Every note he sings rings like a silver bell, and there is at least one high C, in his second-act aria that begins “Povero Enrico” and segues into the reflective “Cerchero lontana terra,” to send chills down the spine.

- Wilborn Hampton, Huffington Post

[I]n a piece like Bellini’s “La Sonnambula,” in which Mr. Camarena caused a sensation at the Met in 2014, he has few if any equals, guiding phrases with a poise that never feels artificial or mannered.

- Zachary Woolfe, The New York Times

Best of all is the young Mexican tenor Javier Camarena as Horace. No wonder he was only the third singer in the history of the Metropolitan Opera to perform an encore onstage during his debut in The Barber of Seville last year.

- Christopher Cook, Classical Music

Mr. Camarena has proved beyond a doubt he is one of the most thrilling tenors performing today. The roaring, stomping ovation that greeted his act two aria “Si, ritrovarla io giuro” was the unmistakable sound of a star being born.

- James Jorden, The Observer

One often encounters a trace of an edge in voices of this type, but Camarena actually appears to gain heightened roundness and aural plush above the staff, which allows his intrinsically lightly textured sound to acquire a heroic ring.

- Nancy Malitz, Chicago on the Aisle

Best illustrated by an encore comprising La danza, Core ‘ngrato and a triumphant Nessun dorma, Camarena’s delivery is one of class in all colours of the spectrum.

- Stuart Boyland, The Upcoming

Camarena’s firm, flexible vocalism — and his ardent tone in the role’s serenades — earned him the biggest ovations of the night, particularly in the Count’s rarely-performed Act II aria, “Cessa di piu resistere.”

- Georgia Rowe, The Mercury News
Opera News

Opera’s Next Wave


Javier Camarena’s Met debut last season gave New York audiences a chance to hear a tenor who has been attracting a healthy amount of attention in Europe (and on YouTube) in recent seasons. In Zurich, Paris, Vienna and other cities, Camarena has been admired for the beauty of his performances in a repertory that has very few international-rank practitioners.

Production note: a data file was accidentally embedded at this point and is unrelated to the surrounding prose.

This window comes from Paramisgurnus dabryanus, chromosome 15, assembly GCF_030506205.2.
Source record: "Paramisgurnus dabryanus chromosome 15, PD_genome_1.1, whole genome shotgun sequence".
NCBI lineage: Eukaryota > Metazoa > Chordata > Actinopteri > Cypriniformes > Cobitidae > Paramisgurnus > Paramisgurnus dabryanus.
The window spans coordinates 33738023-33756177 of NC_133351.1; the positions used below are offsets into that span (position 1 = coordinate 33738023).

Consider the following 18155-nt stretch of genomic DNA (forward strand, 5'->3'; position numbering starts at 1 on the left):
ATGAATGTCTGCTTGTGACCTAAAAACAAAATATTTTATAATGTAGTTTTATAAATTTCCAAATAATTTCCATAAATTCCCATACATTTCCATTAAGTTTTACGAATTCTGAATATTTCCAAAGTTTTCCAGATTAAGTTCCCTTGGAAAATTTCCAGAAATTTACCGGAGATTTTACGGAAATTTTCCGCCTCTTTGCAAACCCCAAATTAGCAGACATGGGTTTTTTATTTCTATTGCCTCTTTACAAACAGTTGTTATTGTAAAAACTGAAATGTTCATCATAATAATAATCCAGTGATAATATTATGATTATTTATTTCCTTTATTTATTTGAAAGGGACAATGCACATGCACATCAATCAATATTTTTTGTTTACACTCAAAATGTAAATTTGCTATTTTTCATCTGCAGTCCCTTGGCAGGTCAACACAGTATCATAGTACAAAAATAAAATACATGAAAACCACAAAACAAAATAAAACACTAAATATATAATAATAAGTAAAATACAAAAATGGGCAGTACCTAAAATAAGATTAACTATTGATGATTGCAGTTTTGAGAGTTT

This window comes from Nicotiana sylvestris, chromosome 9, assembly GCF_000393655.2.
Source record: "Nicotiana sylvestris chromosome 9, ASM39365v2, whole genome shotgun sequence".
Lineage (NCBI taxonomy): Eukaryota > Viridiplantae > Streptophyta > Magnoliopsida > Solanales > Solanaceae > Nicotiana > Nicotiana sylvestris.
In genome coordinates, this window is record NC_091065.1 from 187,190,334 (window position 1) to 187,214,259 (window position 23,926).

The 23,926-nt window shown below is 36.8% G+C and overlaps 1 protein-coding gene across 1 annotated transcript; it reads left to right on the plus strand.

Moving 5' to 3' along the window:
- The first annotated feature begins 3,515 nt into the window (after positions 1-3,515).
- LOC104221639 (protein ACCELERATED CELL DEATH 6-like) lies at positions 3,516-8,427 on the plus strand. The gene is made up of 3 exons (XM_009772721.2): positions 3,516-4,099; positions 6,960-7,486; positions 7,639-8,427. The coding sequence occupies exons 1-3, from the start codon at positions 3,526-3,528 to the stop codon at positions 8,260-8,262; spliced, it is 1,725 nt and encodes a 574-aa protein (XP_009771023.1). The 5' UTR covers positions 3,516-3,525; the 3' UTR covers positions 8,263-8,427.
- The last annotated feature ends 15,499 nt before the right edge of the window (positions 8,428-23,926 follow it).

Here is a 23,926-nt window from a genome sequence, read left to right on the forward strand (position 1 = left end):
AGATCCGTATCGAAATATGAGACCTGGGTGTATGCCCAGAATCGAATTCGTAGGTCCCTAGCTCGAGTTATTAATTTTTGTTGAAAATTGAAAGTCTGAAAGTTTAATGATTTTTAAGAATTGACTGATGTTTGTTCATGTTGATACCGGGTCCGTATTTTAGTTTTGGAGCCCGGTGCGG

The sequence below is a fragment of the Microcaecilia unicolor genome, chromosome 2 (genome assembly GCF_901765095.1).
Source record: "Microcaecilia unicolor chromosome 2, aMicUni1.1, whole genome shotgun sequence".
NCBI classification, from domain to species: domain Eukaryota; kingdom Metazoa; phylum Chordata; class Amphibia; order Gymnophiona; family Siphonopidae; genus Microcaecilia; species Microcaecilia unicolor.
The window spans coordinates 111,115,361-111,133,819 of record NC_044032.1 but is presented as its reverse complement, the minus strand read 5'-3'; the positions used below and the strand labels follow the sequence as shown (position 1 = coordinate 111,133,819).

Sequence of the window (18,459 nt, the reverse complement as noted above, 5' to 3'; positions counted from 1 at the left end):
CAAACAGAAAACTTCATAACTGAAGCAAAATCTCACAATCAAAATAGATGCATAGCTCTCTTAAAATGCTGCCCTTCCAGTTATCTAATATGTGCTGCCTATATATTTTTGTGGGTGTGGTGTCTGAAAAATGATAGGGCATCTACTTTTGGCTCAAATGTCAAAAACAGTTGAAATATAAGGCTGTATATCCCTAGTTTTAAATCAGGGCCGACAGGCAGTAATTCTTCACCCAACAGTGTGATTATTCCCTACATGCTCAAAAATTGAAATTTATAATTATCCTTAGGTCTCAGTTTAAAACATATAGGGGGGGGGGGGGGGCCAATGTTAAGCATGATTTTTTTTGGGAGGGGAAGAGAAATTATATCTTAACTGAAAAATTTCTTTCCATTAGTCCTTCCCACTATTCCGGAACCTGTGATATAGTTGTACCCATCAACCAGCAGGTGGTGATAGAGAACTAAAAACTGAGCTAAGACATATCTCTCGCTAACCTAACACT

The climactic note at the end of this aria is breath-taking, Camarena holding the high C through the orchestral coda.

- David Salazar, Latin Post

The most important conclusion, however, is that Bellini’s “Sonnambula” is worth seeing for Damrau and Camarena alone.

- David Salazar, Latinos Post

Camarena chose repertoire with which he just couldn’t have gone wrong, but he followed up expectation with perfect delivery. It’s no wonder that he holds rank along with Pavarotti and Flórez, as the third singer in 70 years to encore an aria at the Metropolitan Opera.

- Jenna Douglas, Schmopera
Opera News

Camarena Gold


JAVIER CAMARENA had a career-making hit during his last engagement at the Met, in 2014. This season, the tenor phenom returns to New York as Ernesto in Don Pasquale.

When he hit the D flat at the end, the audience went wild to the extent that Camarena came back for an encore–one of the few times in Met history that has occurred.

- Richard Sasanow, Broadway Opera World